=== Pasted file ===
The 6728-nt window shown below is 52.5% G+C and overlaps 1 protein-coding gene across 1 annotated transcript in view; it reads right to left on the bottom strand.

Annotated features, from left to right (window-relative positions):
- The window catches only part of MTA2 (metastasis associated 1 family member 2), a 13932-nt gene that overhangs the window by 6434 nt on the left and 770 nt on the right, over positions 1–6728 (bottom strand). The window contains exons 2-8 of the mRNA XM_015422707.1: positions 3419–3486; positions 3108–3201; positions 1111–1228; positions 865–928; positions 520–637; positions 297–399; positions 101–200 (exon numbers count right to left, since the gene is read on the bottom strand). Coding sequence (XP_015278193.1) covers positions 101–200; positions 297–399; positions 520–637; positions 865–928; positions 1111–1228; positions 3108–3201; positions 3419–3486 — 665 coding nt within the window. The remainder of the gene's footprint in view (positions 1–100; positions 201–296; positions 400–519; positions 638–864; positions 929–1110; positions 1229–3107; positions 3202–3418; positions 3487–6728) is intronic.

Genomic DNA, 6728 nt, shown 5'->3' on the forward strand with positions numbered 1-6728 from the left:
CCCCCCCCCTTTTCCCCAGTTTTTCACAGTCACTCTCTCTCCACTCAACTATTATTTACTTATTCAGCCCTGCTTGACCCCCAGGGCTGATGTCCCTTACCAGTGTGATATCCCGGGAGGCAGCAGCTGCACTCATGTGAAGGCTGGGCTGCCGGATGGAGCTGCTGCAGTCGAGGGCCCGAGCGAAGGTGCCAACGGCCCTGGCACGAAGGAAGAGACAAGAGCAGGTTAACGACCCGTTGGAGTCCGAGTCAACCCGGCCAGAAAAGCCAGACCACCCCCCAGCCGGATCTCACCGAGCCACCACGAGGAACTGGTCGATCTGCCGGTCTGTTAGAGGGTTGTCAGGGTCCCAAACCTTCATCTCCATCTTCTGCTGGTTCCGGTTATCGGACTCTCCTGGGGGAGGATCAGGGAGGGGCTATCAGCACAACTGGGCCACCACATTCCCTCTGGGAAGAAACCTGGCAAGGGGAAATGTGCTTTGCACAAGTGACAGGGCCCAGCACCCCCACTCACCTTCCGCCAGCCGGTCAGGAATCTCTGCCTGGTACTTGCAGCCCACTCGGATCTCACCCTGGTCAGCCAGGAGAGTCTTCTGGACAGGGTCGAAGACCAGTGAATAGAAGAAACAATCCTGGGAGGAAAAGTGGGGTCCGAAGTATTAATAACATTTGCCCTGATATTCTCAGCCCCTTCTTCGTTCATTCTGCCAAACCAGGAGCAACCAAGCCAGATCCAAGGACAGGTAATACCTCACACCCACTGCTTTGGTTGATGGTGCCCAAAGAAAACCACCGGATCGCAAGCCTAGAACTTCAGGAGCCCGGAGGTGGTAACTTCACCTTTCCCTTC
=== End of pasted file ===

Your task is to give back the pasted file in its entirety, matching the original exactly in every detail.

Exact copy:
The 6728-nt window shown below is 52.5% G+C and overlaps 1 protein-coding gene across 1 annotated transcript in view; it reads right to left on the bottom strand.

Annotated features, from left to right (window-relative positions):
- The window catches only part of MTA2 (metastasis associated 1 family member 2), a 13932-nt gene that overhangs the window by 6434 nt on the left and 770 nt on the right, over positions 1–6728 (bottom strand). The window contains exons 2-8 of the mRNA XM_015422707.1: positions 3419–3486; positions 3108–3201; positions 1111–1228; positions 865–928; positions 520–637; positions 297–399; positions 101–200 (exon numbers count right to left, since the gene is read on the bottom strand). Coding sequence (XP_015278193.1) covers positions 101–200; positions 297–399; positions 520–637; positions 865–928; positions 1111–1228; positions 3108–3201; positions 3419–3486 — 665 coding nt within the window. The remainder of the gene's footprint in view (positions 1–100; positions 201–296; positions 400–519; positions 638–864; positions 929–1110; positions 1229–3107; positions 3202–3418; positions 3487–6728) is intronic.

Genomic DNA, 6728 nt, shown 5'->3' on the forward strand with positions numbered 1-6728 from the left:
CCCCCCCCCTTTTCCCCAGTTTTTCACAGTCACTCTCTCTCCACTCAACTATTATTTACTTATTCAGCCCTGCTTGACCCCCAGGGCTGATGTCCCTTACCAGTGTGATATCCCGGGAGGCAGCAGCTGCACTCATGTGAAGGCTGGGCTGCCGGATGGAGCTGCTGCAGTCGAGGGCCCGAGCGAAGGTGCCAACGGCCCTGGCACGAAGGAAGAGACAAGAGCAGGTTAACGACCCGTTGGAGTCCGAGTCAACCCGGCCAGAAAAGCCAGACCACCCCCCAGCCGGATCTCACCGAGCCACCACGAGGAACTGGTCGATCTGCCGGTCTGTTAGAGGGTTGTCAGGGTCCCAAACCTTCATCTCCATCTTCTGCTGGTTCCGGTTATCGGACTCTCCTGGGGGAGGATCAGGGAGGGGCTATCAGCACAACTGGGCCACCACATTCCCTCTGGGAAGAAACCTGGCAAGGGGAAATGTGCTTTGCACAAGTGACAGGGCCCAGCACCCCCACTCACCTTCCGCCAGCCGGTCAGGAATCTCTGCCTGGTACTTGCAGCCCACTCGGATCTCACCCTGGTCAGCCAGGAGAGTCTTCTGGACAGGGTCGAAGACCAGTGAATAGAAGAAACAATCCTGGGAGGAAAAGTGGGGTCCGAAGTATTAATAACATTTGCCCTGATATTCTCAGCCCCTTCTTCGTTCATTCTGCCAAACCAGGAGCAACCAAGCCAGATCCAAGGACAGGTAATACCTCACACCCACTGCTTTGGTTGATGGTGCCCAAAGAAAACCACCGGATCGCAAGCCTAGAACTTCAGGAGCCCGGAGGTGGTAACTTCACCTTTCCCTTC